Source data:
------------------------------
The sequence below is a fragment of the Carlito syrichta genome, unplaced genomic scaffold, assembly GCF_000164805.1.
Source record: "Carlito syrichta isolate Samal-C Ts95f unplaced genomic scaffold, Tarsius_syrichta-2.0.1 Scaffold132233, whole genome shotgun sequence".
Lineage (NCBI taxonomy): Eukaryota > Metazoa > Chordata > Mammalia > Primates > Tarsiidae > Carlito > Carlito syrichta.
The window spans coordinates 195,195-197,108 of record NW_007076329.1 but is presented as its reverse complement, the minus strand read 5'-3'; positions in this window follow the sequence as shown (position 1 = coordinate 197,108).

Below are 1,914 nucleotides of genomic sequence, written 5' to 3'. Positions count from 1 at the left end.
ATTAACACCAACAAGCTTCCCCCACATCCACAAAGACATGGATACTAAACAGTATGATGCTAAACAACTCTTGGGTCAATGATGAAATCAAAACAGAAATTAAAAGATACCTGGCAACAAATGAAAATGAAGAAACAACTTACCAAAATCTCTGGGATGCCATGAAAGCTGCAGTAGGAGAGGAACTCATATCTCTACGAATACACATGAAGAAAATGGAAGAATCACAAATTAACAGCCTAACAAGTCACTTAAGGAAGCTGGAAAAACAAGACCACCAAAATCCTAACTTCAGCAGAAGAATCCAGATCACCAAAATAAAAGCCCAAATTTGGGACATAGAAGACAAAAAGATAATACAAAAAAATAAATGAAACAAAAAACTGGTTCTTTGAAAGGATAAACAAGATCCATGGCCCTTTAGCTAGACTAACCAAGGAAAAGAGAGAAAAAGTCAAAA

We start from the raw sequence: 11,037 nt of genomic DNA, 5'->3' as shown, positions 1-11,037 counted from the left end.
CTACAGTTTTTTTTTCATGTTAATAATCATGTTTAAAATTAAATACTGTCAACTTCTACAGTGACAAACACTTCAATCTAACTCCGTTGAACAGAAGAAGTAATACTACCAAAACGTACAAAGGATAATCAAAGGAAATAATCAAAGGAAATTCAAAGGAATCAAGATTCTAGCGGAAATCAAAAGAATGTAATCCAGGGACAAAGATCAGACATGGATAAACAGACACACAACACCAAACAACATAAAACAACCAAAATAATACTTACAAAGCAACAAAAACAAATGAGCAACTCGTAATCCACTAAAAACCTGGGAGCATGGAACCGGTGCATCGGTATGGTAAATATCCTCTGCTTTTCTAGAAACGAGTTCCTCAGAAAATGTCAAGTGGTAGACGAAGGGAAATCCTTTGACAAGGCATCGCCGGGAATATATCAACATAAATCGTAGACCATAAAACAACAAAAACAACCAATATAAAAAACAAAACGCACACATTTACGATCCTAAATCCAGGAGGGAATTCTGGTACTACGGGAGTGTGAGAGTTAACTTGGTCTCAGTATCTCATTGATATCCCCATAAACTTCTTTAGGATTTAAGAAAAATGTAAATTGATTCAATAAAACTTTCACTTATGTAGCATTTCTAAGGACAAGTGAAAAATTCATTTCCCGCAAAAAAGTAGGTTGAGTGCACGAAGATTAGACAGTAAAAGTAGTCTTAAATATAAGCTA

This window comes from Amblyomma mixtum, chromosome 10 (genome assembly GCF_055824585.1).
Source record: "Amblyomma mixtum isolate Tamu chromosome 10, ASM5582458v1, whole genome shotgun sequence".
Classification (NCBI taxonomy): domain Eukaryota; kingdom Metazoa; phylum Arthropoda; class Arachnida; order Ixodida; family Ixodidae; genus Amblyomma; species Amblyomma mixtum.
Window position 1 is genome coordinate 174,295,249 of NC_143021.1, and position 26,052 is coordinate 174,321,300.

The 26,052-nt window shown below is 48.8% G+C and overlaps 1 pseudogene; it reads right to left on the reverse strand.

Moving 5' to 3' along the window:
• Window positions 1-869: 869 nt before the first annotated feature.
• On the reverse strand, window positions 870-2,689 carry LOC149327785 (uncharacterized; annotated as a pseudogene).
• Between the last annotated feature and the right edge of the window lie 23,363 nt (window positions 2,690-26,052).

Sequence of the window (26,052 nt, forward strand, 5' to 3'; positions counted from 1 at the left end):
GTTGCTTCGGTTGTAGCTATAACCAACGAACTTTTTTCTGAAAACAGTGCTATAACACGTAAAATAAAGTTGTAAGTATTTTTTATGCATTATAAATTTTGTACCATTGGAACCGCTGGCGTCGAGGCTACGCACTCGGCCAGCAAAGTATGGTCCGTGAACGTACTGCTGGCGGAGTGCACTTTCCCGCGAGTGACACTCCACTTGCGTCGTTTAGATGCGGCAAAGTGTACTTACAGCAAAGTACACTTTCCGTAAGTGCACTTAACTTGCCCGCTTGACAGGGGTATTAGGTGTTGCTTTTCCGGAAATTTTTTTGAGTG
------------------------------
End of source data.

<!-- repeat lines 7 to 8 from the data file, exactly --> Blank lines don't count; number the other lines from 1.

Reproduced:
We start from the raw sequence: 11,037 nt of genomic DNA, 5'->3' as shown, positions 1-11,037 counted from the left end.
CTACAGTTTTTTTTTCATGTTAATAATCATGTTTAAAATTAAATACTGTCAACTTCTACAGTGACAAACACTTCAATCTAACTCCGTTGAACAGAAGAAGTAATACTACCAAAACGTACAAAGGATAATCAAAGGAAATAATCAAAGGAAATTCAAAGGAATCAAGATTCTAGCGGAAATCAAAAGAATGTAATCCAGGGACAAAGATCAGACATGGATAAACAGACACACAACACCAAACAACATAAAACAACCAAAATAATACTTACAAAGCAACAAAAACAAATGAGCAACTCGTAATCCACTAAAAACCTGGGAGCATGGAACCGGTGCATCGGTATGGTAAATATCCTCTGCTTTTCTAGAAACGAGTTCCTCAGAAAATGTCAAGTGGTAGACGAAGGGAAATCCTTTGACAAGGCATCGCCGGGAATATATCAACATAAATCGTAGACCATAAAACAACAAAAACAACCAATATAAAAAACAAAACGCACACATTTACGATCCTAAATCCAGGAGGGAATTCTGGTACTACGGGAGTGTGAGAGTTAACTTGGTCTCAGTATCTCATTGATATCCCCATAAACTTCTTTAGGATTTAAGAAAAATGTAAATTGATTCAATAAAACTTTCACTTATGTAGCATTTCTAAGGACAAGTGAAAAATTCATTTCCCGCAAAAAAGTAGGTTGAGTGCACGAAGATTAGACAGTAAAAGTAGTCTTAAATATAAGCTA